U.S. Considers Turning Scooters Into War Robots
Researchers at MIT, the University of Pennsylvania, Carnegie Mellon University, and elsewhere have received Pentagon funding to modify the self-balancing Segway Human Transporter to autonomously open doors, traverse rough terrain, and chase soccer balls, but the military wants to one day employ them as battlefield robots that can communicate with troops, haul equipment, or carry injured soldiers out of harm’s way.
Segway inventor Dean Kamen welcomes university research into potential military applications of his two-wheeled scooter, noting that anything that boosts the machine’s usability is good news for his company, which is in desperate need of sales revenues. Some 15 Segways have been purchased and sent to university and government research facilities over the past several months.
Jan Walker of the Defense Advanced Research Projects Agency reports that this strategy relieves researchers of the need to develop a mode of transportation so they can focus on the design of Mobile Autonomous Robot Software, and share open-source programs on a common platform.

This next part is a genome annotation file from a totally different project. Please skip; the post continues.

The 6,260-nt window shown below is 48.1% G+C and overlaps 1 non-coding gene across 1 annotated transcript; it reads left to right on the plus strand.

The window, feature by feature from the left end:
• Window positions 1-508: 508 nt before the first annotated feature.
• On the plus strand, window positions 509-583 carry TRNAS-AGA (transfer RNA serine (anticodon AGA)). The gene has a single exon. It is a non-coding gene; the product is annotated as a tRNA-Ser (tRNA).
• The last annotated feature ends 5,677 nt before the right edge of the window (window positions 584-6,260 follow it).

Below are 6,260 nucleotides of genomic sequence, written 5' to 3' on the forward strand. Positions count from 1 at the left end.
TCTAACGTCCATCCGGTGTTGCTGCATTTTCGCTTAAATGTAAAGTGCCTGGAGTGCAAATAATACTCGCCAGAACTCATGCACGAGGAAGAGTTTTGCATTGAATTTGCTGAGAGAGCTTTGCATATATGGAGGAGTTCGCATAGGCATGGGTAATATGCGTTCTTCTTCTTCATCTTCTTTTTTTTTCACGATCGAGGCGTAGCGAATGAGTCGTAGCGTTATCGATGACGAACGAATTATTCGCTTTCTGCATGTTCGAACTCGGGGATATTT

Four-wheeled robot vehicles currently employed by the military cannot make turns as tight as those performed by the Segway, while the scooter’s high center of gravity allows for the placement of sensors and cameras at a height more suitable for human interaction.
Segway chief development engineer John Morrell believes government sales of the scooter could help reduce the machine’s price and make the product more affordable to consumers.
Abstracted by the National Law Enforcement and Corrections Technology Center(NLECTC) from the Associated Press (11/28/03) .